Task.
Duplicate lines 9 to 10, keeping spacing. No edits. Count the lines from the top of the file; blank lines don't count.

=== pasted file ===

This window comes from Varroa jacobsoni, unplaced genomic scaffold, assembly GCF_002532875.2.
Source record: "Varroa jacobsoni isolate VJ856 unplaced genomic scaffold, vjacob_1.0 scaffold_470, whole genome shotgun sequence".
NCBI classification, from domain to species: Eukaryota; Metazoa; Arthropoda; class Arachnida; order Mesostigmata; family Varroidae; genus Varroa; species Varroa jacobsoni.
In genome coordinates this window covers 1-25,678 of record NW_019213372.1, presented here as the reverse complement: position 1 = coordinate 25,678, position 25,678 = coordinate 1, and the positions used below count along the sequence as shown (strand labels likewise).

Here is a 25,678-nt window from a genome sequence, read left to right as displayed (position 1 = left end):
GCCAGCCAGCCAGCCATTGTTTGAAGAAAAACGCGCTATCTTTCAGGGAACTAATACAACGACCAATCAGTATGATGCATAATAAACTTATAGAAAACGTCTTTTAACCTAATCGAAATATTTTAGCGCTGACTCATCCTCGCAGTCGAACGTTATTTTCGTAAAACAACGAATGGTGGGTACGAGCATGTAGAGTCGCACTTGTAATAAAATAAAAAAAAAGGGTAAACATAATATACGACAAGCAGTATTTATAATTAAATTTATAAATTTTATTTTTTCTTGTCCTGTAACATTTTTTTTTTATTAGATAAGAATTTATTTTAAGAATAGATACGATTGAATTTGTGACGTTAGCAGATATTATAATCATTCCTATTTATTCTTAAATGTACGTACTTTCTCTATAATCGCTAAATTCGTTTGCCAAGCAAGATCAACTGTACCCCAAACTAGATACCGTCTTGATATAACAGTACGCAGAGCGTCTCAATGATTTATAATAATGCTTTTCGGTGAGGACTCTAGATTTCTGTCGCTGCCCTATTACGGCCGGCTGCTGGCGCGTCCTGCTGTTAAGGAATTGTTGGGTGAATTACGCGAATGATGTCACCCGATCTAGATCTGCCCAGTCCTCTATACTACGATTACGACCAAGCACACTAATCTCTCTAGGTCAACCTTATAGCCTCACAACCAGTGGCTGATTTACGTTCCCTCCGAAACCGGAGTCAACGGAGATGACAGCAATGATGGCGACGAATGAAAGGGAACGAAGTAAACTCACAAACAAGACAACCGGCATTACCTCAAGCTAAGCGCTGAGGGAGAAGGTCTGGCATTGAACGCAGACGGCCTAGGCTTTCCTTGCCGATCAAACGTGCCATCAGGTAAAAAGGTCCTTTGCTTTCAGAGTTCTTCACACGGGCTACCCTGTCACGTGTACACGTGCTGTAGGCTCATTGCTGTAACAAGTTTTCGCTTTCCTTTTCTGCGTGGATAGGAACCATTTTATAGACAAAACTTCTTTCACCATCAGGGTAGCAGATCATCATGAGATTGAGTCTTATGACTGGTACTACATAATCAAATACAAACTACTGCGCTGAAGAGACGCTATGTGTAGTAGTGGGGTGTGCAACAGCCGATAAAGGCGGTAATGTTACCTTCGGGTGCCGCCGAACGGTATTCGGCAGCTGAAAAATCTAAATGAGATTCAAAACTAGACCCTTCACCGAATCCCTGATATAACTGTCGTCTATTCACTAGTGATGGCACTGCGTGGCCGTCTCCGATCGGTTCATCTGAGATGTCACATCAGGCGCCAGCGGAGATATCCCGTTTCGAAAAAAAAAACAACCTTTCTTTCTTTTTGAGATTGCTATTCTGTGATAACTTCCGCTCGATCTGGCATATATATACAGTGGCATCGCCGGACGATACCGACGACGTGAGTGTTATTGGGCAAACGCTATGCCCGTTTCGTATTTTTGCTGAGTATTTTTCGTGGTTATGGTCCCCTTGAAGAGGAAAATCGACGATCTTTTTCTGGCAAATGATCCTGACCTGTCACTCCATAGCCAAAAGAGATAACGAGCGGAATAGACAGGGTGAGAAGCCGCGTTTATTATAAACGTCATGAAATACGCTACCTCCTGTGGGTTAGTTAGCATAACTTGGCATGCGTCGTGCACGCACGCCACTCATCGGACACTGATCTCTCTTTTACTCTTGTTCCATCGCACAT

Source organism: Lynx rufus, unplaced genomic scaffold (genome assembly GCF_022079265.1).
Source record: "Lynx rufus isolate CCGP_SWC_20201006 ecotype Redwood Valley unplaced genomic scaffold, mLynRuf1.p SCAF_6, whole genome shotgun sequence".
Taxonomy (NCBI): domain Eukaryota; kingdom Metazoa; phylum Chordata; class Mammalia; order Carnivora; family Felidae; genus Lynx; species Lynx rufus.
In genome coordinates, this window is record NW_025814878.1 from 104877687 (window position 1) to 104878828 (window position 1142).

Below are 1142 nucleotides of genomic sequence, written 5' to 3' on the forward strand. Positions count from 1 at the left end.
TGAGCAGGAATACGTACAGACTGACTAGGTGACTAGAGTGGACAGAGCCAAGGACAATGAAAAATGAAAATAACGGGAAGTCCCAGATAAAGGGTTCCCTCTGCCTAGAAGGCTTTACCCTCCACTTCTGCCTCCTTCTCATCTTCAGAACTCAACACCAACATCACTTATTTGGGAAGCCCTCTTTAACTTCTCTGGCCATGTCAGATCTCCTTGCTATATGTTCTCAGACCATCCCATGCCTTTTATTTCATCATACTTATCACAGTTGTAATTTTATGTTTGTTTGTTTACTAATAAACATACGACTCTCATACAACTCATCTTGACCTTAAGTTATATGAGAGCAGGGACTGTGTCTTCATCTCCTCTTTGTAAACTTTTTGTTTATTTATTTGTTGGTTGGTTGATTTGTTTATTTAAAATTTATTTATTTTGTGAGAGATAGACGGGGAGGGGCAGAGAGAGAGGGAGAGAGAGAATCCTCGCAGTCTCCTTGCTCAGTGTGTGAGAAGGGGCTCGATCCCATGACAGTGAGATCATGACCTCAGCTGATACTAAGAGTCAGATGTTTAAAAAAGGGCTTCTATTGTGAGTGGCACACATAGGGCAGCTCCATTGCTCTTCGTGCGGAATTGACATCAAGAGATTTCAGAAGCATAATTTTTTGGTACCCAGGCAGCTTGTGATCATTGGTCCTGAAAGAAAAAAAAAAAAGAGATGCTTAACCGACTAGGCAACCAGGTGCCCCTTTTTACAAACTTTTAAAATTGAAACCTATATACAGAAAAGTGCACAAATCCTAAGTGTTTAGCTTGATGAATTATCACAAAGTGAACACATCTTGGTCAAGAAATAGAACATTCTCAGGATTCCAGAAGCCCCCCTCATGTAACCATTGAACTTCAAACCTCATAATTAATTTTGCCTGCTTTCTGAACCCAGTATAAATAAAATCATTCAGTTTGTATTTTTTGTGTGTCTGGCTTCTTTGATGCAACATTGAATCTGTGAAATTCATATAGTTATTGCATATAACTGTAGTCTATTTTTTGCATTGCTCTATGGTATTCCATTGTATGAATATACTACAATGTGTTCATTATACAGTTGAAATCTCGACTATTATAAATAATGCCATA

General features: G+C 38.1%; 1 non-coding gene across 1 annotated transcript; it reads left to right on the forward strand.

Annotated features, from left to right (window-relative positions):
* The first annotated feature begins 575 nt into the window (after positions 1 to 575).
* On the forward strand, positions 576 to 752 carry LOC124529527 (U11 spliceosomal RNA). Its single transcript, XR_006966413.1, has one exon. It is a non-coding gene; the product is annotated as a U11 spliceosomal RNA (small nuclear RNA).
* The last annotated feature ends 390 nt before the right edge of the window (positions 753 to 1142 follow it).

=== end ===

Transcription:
Taxonomy (NCBI): domain Eukaryota; kingdom Metazoa; phylum Chordata; class Mammalia; order Carnivora; family Felidae; genus Lynx; species Lynx rufus.
In genome coordinates, this window is record NW_025814878.1 from 104877687 (window position 1) to 104878828 (window position 1142).